He started disowning me at about 12/13 when I was in grade eight. It started when I stood up to him one day, after he screamed at my brother till his son collapsed into tears. The issue? My brother had been fooling around with my dollhouse. This sent my father into a rage and in a deluded blast of ignorance he unleashed verbal abuse onto his 10-year-old boy because he didn't want him to be gay.

My brother's not gay, for the record. He just happened to be fiddling around with my dollhouse, the way everyone did, boys and girls alike, when they passed by my room. It was neat. It had furniture and magnets. This was the day I took my first stand. My mother was pro-love and anti-hate and I had absorbed this belief and A. was pissed about the homophobia and B. was horrified at what he was doing to my brother. It's not like he hadn't spent our childhoods bullying us, but this was the final straw.

My father didn't live with us, and therein I took my stance. What right had he to determine if my brother was allowed to play with my dollhouse in my mother's house? And to torment him into the hysterics he had him in, which I could hear clearly through the receiver? Just no. My brother couldn't even hold the phone close to his ear. He held it away from him, still able to hear every furious insult, sobbing inconsolably.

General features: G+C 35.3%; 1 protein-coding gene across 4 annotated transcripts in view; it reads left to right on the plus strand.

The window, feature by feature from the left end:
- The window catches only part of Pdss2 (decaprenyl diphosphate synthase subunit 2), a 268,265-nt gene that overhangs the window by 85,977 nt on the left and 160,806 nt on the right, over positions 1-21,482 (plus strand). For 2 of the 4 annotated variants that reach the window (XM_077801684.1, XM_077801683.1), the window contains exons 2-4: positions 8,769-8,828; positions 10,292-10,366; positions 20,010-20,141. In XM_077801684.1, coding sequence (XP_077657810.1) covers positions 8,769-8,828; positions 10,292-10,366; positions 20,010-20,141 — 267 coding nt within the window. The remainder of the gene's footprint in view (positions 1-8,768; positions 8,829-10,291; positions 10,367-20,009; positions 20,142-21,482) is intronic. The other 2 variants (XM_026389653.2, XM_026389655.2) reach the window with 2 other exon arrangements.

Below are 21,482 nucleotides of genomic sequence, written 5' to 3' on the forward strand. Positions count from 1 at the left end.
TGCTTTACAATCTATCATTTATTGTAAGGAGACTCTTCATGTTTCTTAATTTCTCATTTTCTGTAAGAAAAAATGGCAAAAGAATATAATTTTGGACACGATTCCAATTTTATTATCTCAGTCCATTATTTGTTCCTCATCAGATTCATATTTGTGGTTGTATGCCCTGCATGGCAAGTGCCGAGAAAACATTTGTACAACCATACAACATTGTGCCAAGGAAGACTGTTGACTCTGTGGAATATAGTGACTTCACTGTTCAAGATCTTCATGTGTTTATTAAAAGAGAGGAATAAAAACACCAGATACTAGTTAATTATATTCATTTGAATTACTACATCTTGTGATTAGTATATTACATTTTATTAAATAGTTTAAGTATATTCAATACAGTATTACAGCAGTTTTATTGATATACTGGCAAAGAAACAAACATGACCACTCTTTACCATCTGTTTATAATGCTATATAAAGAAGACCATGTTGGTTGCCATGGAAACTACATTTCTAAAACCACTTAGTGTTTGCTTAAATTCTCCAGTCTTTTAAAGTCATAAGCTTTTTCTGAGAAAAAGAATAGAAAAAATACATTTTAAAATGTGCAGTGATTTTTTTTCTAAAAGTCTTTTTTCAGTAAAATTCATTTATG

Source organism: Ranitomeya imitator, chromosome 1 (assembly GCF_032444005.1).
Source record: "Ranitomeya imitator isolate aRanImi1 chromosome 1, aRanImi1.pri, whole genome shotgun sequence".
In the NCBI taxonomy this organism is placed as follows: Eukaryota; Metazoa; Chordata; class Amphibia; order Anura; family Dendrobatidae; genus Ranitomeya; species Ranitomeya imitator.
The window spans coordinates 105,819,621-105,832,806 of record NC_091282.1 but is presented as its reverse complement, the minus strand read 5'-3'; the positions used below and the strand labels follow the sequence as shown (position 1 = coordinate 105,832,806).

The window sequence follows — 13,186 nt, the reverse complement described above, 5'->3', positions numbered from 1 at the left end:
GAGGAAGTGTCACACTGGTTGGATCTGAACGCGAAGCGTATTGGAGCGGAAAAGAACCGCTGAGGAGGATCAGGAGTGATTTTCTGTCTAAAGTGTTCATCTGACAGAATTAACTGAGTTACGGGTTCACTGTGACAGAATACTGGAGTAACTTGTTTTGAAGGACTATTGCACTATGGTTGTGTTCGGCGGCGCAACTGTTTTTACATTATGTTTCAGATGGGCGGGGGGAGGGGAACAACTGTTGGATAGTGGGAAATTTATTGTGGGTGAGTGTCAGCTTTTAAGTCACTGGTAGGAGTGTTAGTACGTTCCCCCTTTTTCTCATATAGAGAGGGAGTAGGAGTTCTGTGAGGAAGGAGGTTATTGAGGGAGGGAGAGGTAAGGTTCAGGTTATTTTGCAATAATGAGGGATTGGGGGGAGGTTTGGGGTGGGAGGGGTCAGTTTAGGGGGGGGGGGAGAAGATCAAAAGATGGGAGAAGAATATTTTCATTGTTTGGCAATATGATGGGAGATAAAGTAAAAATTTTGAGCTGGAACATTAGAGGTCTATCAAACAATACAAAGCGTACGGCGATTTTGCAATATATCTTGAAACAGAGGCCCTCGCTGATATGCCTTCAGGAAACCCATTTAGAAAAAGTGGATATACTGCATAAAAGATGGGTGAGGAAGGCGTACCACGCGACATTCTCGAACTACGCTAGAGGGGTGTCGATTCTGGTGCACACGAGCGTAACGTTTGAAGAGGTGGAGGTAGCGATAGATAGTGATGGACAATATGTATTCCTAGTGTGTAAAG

I took the phone and I don't remember the conversation. I know one of us hung up on the other. I know he vowed I was no daughter of his anymore, and I know we didn't speak for half a year. I know this was a pleasant time in my life. I have very fond memories of grade eight.

The final time he did it, after having disowned me about, oh, I'd wager 10 times total, I was 23 if not 24. One of my aunts, who was rather instrumental in my early courtship, such as it was, with the dude back in our hometown, used to pick me up from his place and we'd have breakfast together and visit. My father caught wind of these visits and sought to commandeer them. As though after a weekend lover's romp, the person I'd most want to see would be my father.

He more or less intimidated my aunt out of picking me up and I had to call him and explain that this was not a time I wished to visit, that my aunt and I had plans, that this was a special thing, woman-to-woman. Not having a mother in my life, and being desirous of older female company, this time with my aunt was important to me. There was no getting this across to my father. He has this habit of seeing me as an extension of himself. You can hear it in his voice usually when he says, "My daughter." My daughter, the way he says my toaster or my house.

So that day, again, I was dead to him and never speak to me again and stay out of my life and I'm done with you and so forth. This man, who has begged borrowed and stolen large amounts of my inheritance, who has had me drag him around Toronto hammered at 4:00 after a day at Hooter's, and who gave up buying groceries and stayed out late drinking when my brother I were living with him in high school, felt that my wish to keep my own plans that afternoon was unacceptable behaviour.